The only hope came instead from Christchurch Art Gallery, which stood solidly at the centre of recovery, not only as the headquarters of the Civil Defence response but metaphorically, too, as its staff responded as best they could to the less tangible cultural disaster. It was the gallery, not CNZ, that picked up the LostArtChCh website and began the recovery of collections. It was the constant persuasion and presence of gallery staff that made that plan official, and rescued treasures and archives from damaged studios and galleries.

Culturally, Christchurch is climbing out of the pit with remarkable local initiatives like the pop-up container galleries, the relocation of theatres to warehouse spaces and Gap Filler fun like a library in a fridge. The city gallery, while still closed by adjacent demolitions, is in the thick of that, too. The other gallery is, of course, the rebuilt Auckland Art Gallery, with double the space and record crowds. If all this wasn’t enough to remind us how resilient and relevant the arts are, the year’s best supporting actor award must go to the courageous and feisty Robyn Malcolm for insisting the arts should have strong views of the real world. Award for the most useful cultural thing would go to the Ministry for Culture and Heritage’s infrastructure map – if it ever emerges from where it has been hidden.

Pop & Rock


By Nick Bollinger




With more music available in more media than ever, we are all free to follow our particular musical fancies, which are as likely to lead us into the past as to define the present. Although current superstars like Adele or Lady Gaga may claim a big slice of the market, they can no longer unite listeners in a great mass-cultural moment as Nirvana, Michael Jackson or the Beatles once did.

My explorations this year were not much aided by the internet or file-sharing – often cited as the reason for this Balkanisation of Pop – but rather began with the old media of books and vinyl. Reading Rob Young’s excellent Electric Eden: Unearthing Britain’s Visionary Music set me on a trail of folk-derived obscurities from the UK, starting with a rediscovery of the Incredible String Band (notably their genre-mashing double Wee Tam and The Big Huge) and arriving at the contemporary Trembling Bells, whose The Constant Pageant (released this year) suggests a post-punk Pentangle.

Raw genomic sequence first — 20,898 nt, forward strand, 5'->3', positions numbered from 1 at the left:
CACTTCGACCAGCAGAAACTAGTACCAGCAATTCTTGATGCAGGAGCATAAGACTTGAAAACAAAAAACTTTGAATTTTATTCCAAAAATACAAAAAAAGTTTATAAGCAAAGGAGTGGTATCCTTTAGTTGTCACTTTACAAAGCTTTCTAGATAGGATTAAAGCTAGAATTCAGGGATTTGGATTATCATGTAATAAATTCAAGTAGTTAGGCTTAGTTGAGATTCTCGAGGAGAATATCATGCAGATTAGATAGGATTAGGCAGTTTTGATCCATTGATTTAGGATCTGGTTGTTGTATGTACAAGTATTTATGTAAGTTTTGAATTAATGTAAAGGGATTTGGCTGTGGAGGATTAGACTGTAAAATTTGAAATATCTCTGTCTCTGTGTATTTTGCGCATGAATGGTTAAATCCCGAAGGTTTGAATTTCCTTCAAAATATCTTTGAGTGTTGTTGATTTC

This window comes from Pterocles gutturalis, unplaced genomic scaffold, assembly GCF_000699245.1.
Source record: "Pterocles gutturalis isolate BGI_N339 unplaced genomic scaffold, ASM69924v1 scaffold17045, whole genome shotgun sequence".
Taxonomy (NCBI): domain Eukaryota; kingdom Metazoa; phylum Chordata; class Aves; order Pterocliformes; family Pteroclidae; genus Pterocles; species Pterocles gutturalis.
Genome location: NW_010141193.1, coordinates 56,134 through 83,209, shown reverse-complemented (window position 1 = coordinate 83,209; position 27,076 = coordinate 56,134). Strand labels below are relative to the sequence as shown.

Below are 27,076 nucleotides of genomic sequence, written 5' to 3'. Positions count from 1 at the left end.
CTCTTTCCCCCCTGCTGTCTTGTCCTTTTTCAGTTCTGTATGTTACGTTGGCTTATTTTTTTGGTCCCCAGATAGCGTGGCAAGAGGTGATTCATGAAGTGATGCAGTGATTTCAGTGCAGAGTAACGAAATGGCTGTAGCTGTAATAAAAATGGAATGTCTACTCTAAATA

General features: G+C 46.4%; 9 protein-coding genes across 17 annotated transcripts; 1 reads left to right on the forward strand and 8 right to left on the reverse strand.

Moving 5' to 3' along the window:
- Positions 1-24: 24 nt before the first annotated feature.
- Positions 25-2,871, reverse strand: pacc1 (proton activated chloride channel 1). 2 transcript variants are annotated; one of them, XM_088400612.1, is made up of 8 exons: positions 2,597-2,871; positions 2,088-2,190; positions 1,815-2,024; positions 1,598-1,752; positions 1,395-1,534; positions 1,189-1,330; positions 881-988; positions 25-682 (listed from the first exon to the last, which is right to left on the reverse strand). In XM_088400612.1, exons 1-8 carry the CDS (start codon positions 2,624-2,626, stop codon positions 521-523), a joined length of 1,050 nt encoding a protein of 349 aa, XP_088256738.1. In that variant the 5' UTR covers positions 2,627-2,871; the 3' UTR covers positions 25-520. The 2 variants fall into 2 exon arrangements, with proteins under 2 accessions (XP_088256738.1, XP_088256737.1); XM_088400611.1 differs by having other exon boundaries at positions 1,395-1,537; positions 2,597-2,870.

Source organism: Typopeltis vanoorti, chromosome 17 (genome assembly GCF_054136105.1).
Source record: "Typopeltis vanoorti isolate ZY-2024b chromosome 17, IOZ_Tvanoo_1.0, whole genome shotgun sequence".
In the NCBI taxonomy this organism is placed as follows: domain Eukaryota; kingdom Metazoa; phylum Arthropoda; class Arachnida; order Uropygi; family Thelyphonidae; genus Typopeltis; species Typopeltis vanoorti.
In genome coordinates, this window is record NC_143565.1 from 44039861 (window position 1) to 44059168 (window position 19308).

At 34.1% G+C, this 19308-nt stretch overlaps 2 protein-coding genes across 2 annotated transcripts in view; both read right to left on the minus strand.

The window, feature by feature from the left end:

Closer to home, a number of local indies provided that assurance of quality that is the mark of a good record label. Under the stewardship of Fat Freddy’s trumpeter Toby Laing, Economy Records brought jazz, soul and reggae-derived offerings from Shogun Orchestra, Fabulous Arabia and the Yoots. Rattle celebrated 20 years of service to jazz and experimental music with a plethora of releases, including a spellbinding new set from Whirimako Black and Richard Nunns. Round Trip Mars trawled the ocean of alt-pop to produce such compelling catches as Haunted Love and the Vietnam War. And Flying Nun looked both ahead and behind, with strong sets from sequencer-wielding new signing F in Math and veteran guitar-janglers the Bats.

At a time when every band that ever lived seemed to have reunited, a few significant ones bucked the trend and broke up, starting with the White Stripes, who bowed out elegantly just after the 10th anniversary of their first visit to New Zealand, when they were still unknowns. Granted, REM should have done it back when drummer Bill Berry laid down his sticks in 1997, and Sonic Youth’s dissolution doesn’t seem as sad as the reason behind it: the separation, after 27 years, of their core married couple, Kim Gordon and Thurston Moore.

Lastly, special tribute is owed to Hubert Sumlin, who died in December, age 80, and whose brain-stabbing solos on Howlin’ Wolf’s immortal Chess recordings remain among the most thrilling sounds in rock’n’roll.

Pop & Rock


By Jim Pinckney




In a female-dominated year, PJ Harvey’s stunning Let England Shake album justifiably topped many of the year’s Best Of lists, while locally Ladi6 furthered her international aspirations with supports for Gil Scott-Heron and Erykah Badu, as well as picking up the prestigious Taite Prize for her sophomore album back home.